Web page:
And here is a close-up so you can see the difference in the shell, which is shiny and smooth.
Mussels in White Wine, Tomato and Fennel
Serve with crusty bread and a salad for a complete, fast and healthy meal. If you don’t like fennel, replace it with 1 cup chopped onion and omit the fennel seeds.
10 ounces plum tomatoes, chopped in 1/2-inch pieces
1 cup white wine
1/2 large fennel bulb, cut in 1/2-inch dice
2-3 fennel fronds (the stalk and feathery green leaves)
2 garlic cloves, thinly sliced
1/2 teaspoon fennel seeds, lightly crushed*
1/2 teaspoon salt
2 pounds cleaned mussels
- Combine the tomato, white wine, fennel bulb and fronds, fennel seeds and salt in a deep pot and bring to a boil. Add the mussels, cover the pot and cook until they open, about 8-10 minutes. (Discard any un-opened mussels and the fennel fronds).
- Spoon the mussels, broth and vegetables into dishes and serve immediately.
Makes 2 servings
Nutritional analysis per serving: 315 calories, 26 g protein, 21 g carbohydrates, 4 g fiber, 5 g fat, 1 g saturated fat, 991 mg sodium
*To crush fennel seeds, place them under a towel, cloth or piece of plastic wrap and roll a wine bottle or a can over them.
Here’s how 3.5 ounces of cooked mussels (the approximate yield from one pound in the shell) stacks up against the same amount of other proteins:
Steamed mussels: 172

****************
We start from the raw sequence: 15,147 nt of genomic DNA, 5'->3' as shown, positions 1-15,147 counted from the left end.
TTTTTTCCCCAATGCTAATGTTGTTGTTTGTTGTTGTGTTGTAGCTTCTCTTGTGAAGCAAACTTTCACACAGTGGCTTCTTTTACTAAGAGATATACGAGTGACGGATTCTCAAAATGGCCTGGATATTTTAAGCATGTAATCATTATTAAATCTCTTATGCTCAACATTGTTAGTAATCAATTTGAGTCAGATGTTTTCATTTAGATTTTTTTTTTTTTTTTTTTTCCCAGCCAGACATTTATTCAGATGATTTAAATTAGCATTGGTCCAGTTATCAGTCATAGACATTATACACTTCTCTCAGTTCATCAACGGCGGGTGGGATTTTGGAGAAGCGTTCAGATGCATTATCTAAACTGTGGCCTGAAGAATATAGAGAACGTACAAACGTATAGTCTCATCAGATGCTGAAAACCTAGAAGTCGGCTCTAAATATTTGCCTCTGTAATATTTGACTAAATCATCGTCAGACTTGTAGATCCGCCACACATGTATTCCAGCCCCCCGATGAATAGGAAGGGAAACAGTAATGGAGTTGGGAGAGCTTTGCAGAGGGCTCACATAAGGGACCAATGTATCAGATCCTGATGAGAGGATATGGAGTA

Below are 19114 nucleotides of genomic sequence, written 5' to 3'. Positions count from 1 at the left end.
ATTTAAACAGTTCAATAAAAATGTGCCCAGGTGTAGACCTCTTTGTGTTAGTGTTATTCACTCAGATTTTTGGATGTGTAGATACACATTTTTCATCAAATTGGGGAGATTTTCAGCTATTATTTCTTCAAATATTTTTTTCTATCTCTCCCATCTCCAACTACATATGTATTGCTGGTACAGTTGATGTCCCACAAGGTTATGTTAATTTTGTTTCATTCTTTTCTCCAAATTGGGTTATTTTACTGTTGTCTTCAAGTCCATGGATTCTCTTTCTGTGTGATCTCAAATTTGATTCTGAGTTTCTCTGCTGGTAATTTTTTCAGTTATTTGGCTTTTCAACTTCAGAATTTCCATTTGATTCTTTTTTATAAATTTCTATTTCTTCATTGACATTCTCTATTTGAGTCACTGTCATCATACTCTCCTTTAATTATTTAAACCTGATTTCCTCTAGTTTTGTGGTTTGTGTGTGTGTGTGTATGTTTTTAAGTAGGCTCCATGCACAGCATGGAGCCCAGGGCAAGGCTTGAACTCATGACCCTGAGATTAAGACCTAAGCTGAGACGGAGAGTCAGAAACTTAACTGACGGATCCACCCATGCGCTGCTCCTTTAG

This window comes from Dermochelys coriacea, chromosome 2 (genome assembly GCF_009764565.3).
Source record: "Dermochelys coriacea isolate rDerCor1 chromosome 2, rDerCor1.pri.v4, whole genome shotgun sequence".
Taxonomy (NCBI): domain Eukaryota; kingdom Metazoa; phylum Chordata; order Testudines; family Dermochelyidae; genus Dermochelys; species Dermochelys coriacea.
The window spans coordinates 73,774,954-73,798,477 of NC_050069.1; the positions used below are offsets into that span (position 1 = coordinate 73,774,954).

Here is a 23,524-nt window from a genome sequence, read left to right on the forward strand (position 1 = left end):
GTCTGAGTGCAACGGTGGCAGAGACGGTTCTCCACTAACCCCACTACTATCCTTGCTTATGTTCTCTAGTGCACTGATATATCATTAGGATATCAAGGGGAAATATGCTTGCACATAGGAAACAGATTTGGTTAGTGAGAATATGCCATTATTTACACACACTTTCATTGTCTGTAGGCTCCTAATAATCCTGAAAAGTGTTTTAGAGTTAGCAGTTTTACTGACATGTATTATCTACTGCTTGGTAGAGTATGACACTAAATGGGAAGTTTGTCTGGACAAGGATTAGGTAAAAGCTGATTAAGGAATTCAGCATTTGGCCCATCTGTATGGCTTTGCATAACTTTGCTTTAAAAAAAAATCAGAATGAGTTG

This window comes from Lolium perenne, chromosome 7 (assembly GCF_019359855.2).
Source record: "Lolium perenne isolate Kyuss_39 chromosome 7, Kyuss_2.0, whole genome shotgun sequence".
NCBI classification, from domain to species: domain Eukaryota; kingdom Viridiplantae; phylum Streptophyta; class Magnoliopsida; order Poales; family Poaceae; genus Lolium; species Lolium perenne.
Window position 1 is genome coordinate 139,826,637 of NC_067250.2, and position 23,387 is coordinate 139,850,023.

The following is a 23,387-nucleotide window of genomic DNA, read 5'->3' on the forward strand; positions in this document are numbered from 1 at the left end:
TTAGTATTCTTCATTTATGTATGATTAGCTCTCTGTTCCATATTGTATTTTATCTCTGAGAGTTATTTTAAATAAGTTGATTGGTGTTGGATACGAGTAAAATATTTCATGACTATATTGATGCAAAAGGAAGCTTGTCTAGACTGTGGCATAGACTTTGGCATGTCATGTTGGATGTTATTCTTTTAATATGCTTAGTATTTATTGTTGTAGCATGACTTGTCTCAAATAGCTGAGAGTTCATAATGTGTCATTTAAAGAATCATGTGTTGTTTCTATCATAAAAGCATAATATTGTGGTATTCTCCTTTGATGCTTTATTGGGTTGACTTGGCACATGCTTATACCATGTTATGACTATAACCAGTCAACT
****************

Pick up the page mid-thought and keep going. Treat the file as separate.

Lean broiled flank steak: 192
Roasted skinless chicken breast: 164
Steamed mussels 24g
Lean broiled flank steak 28g
Roasted skinless chicken breast 31g
Steamed mussels: 4 g
Lean broiled flank steak: 8 g
Roasted skinless chicken breast: 4 g
Steamed mussels: 1 g
Lean broiled flank steak: 3 g
Roasted skinless chicken breast: 1 g
Steamed mussels 7g mg
Lean broiled flank steak 2 mg
Roasted skinless chicken breast 1 mg
Steamed mussels 369 mg
Lean broiled flank steak 56 mg
Roasted skinless chicken breast73 mg
Steamed mussels 90 mcg
Lean broiled flank steak 31 mcg
Roasted skinless chicken breast 27 mcg
Steamed mussels 14 mg
Lean broiled flank steak 0 mg
Roasted skinless chicken breast 0 mg
Will cleaning them (pulling or cutting off the beards) ahead of time kill them? Can I do that before storing them in the fridge overnight if I purchase a day ahead? Do thye have to be “burped” like clams? Are “cultivated” the same as farm raised because I saw saw called cultivated but they had ugly beards.
These are great questions! It is better to de-beard the mussels just before cooking them. In fact, it is best to disturb them as little as until you are ready to cook. And no, you needn’t “burp” them.
“Cultivated” is another way of saying they’ve been grown or raised with human assistance– as in “farm-raised”. Mushrooms that are raised in small sheds under controlled circumstances are often also referred to as cultivated.
Hmm, they had ugly beards? That is such a tempting phrase to pun, but I’ll keep it straight: farm-raised, or cultivated mussels can have beards, but they tend to be smaller and less frequent. As with anything, different farmers may use different practices which affect outcome. Most of the time, however, farm-raised mussels will be cleaner and shiner.
Thanks for this post! Clams, oysters, mussels…they all weird me out. I think its a texture thing. I may move out of my comfort zone and try these some day. I figure, if I mess up, I can chow down on the white wine, tomatoes, and fennel…wait…X the wine and keep the tomatoes, and fennel. 🙂
I think the broth may be my favorite part! I always serve and eat mussels with a big piece of crusty sourdough bread to mop up all that broth.